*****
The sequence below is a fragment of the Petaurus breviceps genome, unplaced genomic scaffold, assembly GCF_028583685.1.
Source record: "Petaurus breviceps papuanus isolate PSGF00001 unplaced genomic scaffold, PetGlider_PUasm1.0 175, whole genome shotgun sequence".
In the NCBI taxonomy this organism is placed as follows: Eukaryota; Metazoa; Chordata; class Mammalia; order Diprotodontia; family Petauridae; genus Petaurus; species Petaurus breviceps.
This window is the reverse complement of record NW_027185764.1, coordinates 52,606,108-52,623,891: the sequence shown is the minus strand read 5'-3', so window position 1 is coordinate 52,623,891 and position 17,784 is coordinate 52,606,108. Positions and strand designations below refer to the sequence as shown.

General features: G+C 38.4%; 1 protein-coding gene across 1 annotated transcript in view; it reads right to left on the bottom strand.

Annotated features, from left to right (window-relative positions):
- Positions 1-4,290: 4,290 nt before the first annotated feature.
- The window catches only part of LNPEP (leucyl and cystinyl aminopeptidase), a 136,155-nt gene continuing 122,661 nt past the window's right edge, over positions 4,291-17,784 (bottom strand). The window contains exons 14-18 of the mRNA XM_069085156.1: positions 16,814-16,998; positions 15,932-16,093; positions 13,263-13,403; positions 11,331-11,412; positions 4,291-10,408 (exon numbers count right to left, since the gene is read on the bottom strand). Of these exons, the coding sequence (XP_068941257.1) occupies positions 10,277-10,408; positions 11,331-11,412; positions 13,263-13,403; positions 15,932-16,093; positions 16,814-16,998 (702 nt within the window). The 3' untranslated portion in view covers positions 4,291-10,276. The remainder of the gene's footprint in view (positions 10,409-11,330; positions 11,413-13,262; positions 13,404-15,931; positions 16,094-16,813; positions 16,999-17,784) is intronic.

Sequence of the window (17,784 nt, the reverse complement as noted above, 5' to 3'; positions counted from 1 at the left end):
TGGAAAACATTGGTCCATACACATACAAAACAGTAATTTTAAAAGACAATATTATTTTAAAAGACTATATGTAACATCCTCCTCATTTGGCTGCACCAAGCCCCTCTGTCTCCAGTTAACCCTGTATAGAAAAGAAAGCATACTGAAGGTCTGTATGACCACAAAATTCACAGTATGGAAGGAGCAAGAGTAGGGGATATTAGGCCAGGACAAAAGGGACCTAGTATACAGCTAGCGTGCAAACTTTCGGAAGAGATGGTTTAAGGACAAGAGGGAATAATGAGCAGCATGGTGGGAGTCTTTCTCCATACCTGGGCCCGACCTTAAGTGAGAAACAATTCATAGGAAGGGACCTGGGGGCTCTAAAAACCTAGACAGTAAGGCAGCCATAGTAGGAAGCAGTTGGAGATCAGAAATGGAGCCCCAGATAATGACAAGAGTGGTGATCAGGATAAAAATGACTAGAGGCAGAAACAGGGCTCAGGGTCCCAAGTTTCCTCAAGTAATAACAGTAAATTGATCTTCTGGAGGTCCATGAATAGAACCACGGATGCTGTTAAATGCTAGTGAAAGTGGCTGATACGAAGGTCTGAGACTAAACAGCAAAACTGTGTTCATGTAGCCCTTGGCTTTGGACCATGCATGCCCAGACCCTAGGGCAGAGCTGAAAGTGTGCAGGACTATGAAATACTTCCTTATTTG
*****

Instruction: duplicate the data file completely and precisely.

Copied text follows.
The sequence below is a fragment of the Petaurus breviceps genome, unplaced genomic scaffold, assembly GCF_028583685.1.
Source record: "Petaurus breviceps papuanus isolate PSGF00001 unplaced genomic scaffold, PetGlider_PUasm1.0 175, whole genome shotgun sequence".
In the NCBI taxonomy this organism is placed as follows: Eukaryota; Metazoa; Chordata; class Mammalia; order Diprotodontia; family Petauridae; genus Petaurus; species Petaurus breviceps.
This window is the reverse complement of record NW_027185764.1, coordinates 52,606,108-52,623,891: the sequence shown is the minus strand read 5'-3', so window position 1 is coordinate 52,623,891 and position 17,784 is coordinate 52,606,108. Positions and strand designations below refer to the sequence as shown.

General features: G+C 38.4%; 1 protein-coding gene across 1 annotated transcript in view; it reads right to left on the bottom strand.

Annotated features, from left to right (window-relative positions):
- Positions 1-4,290: 4,290 nt before the first annotated feature.
- The window catches only part of LNPEP (leucyl and cystinyl aminopeptidase), a 136,155-nt gene continuing 122,661 nt past the window's right edge, over positions 4,291-17,784 (bottom strand). The window contains exons 14-18 of the mRNA XM_069085156.1: positions 16,814-16,998; positions 15,932-16,093; positions 13,263-13,403; positions 11,331-11,412; positions 4,291-10,408 (exon numbers count right to left, since the gene is read on the bottom strand). Of these exons, the coding sequence (XP_068941257.1) occupies positions 10,277-10,408; positions 11,331-11,412; positions 13,263-13,403; positions 15,932-16,093; positions 16,814-16,998 (702 nt within the window). The 3' untranslated portion in view covers positions 4,291-10,276. The remainder of the gene's footprint in view (positions 10,409-11,330; positions 11,413-13,262; positions 13,404-15,931; positions 16,094-16,813; positions 16,999-17,784) is intronic.

Sequence of the window (17,784 nt, the reverse complement as noted above, 5' to 3'; positions counted from 1 at the left end):
TGGAAAACATTGGTCCATACACATACAAAACAGTAATTTTAAAAGACAATATTATTTTAAAAGACTATATGTAACATCCTCCTCATTTGGCTGCACCAAGCCCCTCTGTCTCCAGTTAACCCTGTATAGAAAAGAAAGCATACTGAAGGTCTGTATGACCACAAAATTCACAGTATGGAAGGAGCAAGAGTAGGGGATATTAGGCCAGGACAAAAGGGACCTAGTATACAGCTAGCGTGCAAACTTTCGGAAGAGATGGTTTAAGGACAAGAGGGAATAATGAGCAGCATGGTGGGAGTCTTTCTCCATACCTGGGCCCGACCTTAAGTGAGAAACAATTCATAGGAAGGGACCTGGGGGCTCTAAAAACCTAGACAGTAAGGCAGCCATAGTAGGAAGCAGTTGGAGATCAGAAATGGAGCCCCAGATAATGACAAGAGTGGTGATCAGGATAAAAATGACTAGAGGCAGAAACAGGGCTCAGGGTCCCAAGTTTCCTCAAGTAATAACAGTAAATTGATCTTCTGGAGGTCCATGAATAGAACCACGGATGCTGTTAAATGCTAGTGAAAGTGGCTGATACGAAGGTCTGAGACTAAACAGCAAAACTGTGTTCATGTAGCCCTTGGCTTTGGACCATGCATGCCCAGACCCTAGGGCAGAGCTGAAAGTGTGCAGGACTATGAAATACTTCCTTATTTG